# How can I get a good estimation of the following function

The function is $$f(n) = \sum_{i=1}^{n} \frac{1}{2i-1}$$ How can I compute for example $f(20)$ or $f(50)$ without using a calculator. I want to have an approximation

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are you allowed to use a table of log-values? – Alex May 24 '14 at 9:29
yeah, log values are ok – neticin May 24 '14 at 9:45
pls see the edit – Alex May 24 '14 at 9:57

It's a harmonic sum with odd terms: $$S_n = 1 + \frac{1}{3} + \ldots \frac{1}{2n-1} = 1 +\frac{1}{2}+\frac{1}{3} + \ldots \frac{1}{2n} - \frac{1}{2}-\frac{1}{4} -\ldots \frac{1}{2n} = H_{2n}-\frac{1}{2}H_n$$ and each $H_{k} \sim \log k +\gamma$.

EDIT: Since $H_{2n} \sim \log 2n + \gamma = \log 2 + \log n + \gamma$ this whole expression reduces to $\frac{1}{2} \log n +\log 2 +\frac{\gamma}{2}$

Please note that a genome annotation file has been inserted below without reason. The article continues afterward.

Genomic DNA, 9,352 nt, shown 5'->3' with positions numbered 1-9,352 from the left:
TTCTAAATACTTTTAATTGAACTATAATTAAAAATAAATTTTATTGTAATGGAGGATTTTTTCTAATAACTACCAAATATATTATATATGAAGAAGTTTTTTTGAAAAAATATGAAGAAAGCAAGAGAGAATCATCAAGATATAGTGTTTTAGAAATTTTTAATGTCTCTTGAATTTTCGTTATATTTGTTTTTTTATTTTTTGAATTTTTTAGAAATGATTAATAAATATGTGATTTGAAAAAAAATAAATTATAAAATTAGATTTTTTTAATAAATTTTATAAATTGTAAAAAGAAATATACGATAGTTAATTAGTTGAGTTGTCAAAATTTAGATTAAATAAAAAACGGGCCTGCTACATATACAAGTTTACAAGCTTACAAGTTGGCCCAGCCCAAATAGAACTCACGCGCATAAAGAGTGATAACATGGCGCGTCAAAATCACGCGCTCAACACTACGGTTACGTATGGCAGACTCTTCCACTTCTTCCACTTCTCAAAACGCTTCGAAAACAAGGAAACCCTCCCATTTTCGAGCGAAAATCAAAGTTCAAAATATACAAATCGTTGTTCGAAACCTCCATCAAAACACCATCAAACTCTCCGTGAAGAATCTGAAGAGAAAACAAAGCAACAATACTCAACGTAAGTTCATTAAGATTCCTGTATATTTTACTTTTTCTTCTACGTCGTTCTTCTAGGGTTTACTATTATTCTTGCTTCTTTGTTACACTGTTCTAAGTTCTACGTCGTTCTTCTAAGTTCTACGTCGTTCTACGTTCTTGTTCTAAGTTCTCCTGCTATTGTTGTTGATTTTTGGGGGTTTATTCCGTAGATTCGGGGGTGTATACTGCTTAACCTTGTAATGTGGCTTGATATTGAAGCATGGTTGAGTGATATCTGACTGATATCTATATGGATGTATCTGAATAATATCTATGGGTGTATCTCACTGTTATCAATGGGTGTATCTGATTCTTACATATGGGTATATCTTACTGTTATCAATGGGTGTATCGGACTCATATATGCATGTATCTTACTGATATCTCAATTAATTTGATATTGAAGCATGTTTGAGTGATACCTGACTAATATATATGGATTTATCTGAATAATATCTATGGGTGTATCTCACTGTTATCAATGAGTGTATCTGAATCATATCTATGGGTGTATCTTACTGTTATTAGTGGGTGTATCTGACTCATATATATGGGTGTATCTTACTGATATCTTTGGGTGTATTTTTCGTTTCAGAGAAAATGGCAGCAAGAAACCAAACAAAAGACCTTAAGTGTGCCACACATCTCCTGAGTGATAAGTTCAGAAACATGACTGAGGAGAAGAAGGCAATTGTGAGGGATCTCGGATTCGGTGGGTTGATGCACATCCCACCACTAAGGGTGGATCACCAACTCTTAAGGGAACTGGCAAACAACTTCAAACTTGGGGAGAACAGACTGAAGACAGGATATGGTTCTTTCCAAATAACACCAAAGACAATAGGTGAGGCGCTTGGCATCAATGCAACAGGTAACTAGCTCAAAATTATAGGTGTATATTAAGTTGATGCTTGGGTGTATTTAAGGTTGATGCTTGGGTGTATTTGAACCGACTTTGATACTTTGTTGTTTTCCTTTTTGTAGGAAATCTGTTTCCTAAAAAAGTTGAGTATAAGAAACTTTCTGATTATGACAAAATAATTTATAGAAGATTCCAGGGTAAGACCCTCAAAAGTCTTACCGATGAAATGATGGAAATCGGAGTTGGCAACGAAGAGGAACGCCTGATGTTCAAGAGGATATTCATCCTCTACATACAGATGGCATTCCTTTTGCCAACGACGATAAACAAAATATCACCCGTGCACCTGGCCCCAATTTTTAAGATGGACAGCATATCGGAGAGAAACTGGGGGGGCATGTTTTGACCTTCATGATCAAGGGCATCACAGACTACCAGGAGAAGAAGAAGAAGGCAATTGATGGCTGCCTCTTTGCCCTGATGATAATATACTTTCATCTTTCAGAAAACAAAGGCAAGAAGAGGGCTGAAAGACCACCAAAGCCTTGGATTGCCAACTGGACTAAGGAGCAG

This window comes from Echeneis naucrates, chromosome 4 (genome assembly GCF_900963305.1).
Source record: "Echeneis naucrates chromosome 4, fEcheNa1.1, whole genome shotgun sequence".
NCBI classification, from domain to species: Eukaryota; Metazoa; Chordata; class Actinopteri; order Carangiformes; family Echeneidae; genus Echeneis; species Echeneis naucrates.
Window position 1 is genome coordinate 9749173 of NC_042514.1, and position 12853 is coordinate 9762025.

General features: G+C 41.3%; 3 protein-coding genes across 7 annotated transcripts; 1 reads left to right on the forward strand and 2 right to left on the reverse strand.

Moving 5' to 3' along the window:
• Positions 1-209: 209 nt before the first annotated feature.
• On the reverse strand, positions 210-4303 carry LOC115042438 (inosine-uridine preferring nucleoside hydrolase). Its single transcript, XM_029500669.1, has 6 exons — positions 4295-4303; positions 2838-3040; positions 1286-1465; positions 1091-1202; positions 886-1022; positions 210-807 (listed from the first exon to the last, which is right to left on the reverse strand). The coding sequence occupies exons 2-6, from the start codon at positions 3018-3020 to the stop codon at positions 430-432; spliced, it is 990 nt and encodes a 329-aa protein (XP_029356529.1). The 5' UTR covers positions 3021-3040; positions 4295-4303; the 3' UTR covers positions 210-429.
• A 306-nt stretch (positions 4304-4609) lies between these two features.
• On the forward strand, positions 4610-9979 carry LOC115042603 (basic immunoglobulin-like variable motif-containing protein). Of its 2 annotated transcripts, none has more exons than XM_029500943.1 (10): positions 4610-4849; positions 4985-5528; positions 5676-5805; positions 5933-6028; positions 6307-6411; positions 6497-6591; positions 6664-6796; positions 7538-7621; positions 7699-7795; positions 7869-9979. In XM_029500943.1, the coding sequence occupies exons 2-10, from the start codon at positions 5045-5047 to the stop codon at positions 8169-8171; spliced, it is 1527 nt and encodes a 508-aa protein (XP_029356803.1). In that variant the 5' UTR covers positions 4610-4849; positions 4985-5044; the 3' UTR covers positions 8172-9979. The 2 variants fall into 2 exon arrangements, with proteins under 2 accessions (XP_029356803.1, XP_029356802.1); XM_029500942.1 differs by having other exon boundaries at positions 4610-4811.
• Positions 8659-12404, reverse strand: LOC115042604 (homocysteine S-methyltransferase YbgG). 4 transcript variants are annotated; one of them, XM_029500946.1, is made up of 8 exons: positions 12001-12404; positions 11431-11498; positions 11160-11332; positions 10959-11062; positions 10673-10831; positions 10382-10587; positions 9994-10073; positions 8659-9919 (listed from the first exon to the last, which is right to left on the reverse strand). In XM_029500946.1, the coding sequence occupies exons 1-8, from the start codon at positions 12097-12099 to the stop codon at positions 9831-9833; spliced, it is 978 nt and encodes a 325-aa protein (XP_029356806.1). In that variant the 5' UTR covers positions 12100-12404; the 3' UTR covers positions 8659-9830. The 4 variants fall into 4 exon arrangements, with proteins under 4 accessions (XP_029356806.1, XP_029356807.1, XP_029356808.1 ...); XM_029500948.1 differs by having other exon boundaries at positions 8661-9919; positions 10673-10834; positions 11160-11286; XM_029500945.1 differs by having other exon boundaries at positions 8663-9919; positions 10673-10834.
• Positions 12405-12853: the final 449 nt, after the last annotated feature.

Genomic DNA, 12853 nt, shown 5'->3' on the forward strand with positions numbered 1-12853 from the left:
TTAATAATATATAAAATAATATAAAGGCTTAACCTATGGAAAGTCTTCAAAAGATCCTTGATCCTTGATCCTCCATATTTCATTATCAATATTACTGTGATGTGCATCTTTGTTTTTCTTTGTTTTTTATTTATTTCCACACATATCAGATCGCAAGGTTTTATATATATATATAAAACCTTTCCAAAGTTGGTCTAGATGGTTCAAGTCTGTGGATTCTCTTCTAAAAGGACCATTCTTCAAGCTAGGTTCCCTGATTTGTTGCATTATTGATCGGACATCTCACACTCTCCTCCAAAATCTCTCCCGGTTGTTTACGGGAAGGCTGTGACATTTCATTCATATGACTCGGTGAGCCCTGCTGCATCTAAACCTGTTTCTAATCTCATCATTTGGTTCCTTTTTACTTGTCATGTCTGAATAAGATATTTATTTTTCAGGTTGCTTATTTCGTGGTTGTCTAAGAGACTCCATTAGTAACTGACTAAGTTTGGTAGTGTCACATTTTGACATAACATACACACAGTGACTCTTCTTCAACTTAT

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It is possible to show that $$f(n) = \sum_{i=1}^{n} \frac{1}{2i-1}=\frac{1}{2} \left(\psi ^{(0)}\left(n+\frac{1}{2}\right)-\psi ^{(0)}\left(\frac{1}{2}\right)\right)$$ where appears the polygamma function. For large values of $n$, you have as an approximation $$f(n) =\left(-\frac{1}{2} \log \left(\frac{1}{n}\right)-\frac{\psi ^{(0)}\left(\frac{1}{2}\right)}{2}\right)+O\left(\left(\frac{1}{n}\right)^2\right)$$ where $$\psi ^{(0)}\left(\frac{1}{2}\right) \simeq -1.96351$$ So $$f(n) \simeq \frac{1}{2} \log(n)+0.981755$$ will be a good approximation.

Let us try with you numbers : for $n=20$, the exact value is $2.479673210$ while the approxiamtion leads to $2.479621150$; for $n=50$, the corresponding values are $2.937774848$ and $2.937766516$.

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how did you get digamma of 1/2 without a calculator or a table? – Alex May 24 '14 at 9:45
As far as I understood, the OP wanted an approximation. I did not think that he required that the approximation should not be built using a computer. By the way, I like your answer : +1 ! Cheers. – Claude Leibovici May 24 '14 at 9:48